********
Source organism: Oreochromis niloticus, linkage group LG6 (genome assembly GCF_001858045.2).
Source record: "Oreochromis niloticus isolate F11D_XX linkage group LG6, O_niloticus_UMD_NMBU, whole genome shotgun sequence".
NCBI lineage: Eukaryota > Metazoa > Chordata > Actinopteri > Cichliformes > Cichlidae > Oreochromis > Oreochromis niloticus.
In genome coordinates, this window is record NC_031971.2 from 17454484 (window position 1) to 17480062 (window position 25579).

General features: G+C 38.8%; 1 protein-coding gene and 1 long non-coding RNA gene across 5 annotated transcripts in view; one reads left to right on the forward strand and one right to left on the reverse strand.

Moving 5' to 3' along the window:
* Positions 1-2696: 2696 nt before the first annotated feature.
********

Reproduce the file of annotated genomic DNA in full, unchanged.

Source organism: Oreochromis niloticus, linkage group LG6 (genome assembly GCF_001858045.2).
Source record: "Oreochromis niloticus isolate F11D_XX linkage group LG6, O_niloticus_UMD_NMBU, whole genome shotgun sequence".
NCBI lineage: Eukaryota > Metazoa > Chordata > Actinopteri > Cichliformes > Cichlidae > Oreochromis > Oreochromis niloticus.
In genome coordinates, this window is record NC_031971.2 from 17454484 (window position 1) to 17480062 (window position 25579).

General features: G+C 38.8%; 1 protein-coding gene and 1 long non-coding RNA gene across 5 annotated transcripts in view; one reads left to right on the forward strand and one right to left on the reverse strand.

Moving 5' to 3' along the window:
* Positions 1-2696: 2696 nt before the first annotated feature.